Emily Willingham writes at Forbes:
Last week, reporters at the Washington Post filmed an interview with Green Party presidential candidate Jill Stein that began with one question: Do you think that vaccines cause autism?
In her reply, Stein never, ever addressed the question. Instead, she appeared reluctant to come down firmly on the side of evidence she seemed to acknowledge. She confirmed the importance of vaccines while at the same time using dog whistle terms and equivocations bound to appeal to the “antivaccine” constituency, a dangerous and compromised approach
As it turns out, her reluctance to anger what is probably a sizable proportion of her putative constituency was well founded. She likely felt she was in quite a bind, with a tension between what she owed her reputation as a physician versus what she knew a lot of these people wanted to hear.Eve Peyser writes as Gizmodo:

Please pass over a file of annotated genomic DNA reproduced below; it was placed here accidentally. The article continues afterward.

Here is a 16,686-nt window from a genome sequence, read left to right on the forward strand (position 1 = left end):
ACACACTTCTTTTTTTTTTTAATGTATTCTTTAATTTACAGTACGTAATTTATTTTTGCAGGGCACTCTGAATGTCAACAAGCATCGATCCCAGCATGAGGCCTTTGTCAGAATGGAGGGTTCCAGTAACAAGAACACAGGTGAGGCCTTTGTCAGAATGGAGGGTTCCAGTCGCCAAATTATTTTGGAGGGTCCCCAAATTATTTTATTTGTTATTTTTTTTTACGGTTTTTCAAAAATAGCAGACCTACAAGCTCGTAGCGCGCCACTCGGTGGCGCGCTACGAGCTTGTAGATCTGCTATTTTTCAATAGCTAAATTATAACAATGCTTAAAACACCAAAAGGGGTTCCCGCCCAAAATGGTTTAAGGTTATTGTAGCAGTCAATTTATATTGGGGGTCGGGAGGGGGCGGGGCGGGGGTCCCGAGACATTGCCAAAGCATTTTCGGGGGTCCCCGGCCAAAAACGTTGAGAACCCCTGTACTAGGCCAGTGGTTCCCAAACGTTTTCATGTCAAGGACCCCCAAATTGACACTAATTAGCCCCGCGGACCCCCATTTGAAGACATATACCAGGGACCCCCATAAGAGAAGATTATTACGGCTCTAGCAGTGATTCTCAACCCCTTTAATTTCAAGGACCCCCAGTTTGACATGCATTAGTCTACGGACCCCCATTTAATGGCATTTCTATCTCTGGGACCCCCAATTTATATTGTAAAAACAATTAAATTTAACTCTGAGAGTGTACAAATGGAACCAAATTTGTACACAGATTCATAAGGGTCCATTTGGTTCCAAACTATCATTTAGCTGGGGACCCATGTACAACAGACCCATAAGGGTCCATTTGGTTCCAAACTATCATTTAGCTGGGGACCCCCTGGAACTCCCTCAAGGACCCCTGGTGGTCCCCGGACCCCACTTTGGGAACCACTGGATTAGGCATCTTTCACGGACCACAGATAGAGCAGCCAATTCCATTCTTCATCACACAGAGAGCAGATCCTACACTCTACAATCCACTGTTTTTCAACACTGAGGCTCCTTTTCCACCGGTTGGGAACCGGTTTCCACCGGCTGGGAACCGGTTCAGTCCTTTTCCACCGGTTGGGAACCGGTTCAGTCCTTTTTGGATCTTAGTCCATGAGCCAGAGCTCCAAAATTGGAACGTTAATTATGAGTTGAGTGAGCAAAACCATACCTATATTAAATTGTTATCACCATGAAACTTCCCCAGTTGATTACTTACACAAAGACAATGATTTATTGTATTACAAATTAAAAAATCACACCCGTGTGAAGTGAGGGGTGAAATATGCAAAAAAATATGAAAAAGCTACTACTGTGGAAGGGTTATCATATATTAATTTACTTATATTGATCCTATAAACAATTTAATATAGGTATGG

Today, Dr. Stein responded to a tweet that asked her to clarify her beliefs on the matter ...
It seems that between 4:54PM and 4:59PM—@twitersgoodboy confirmed the legitimacy of the screenshots—Stein revised her response from “There’s no evidence that autism is caused by vaccines” to “I’m not aware of evidence linking autism with vaccines.”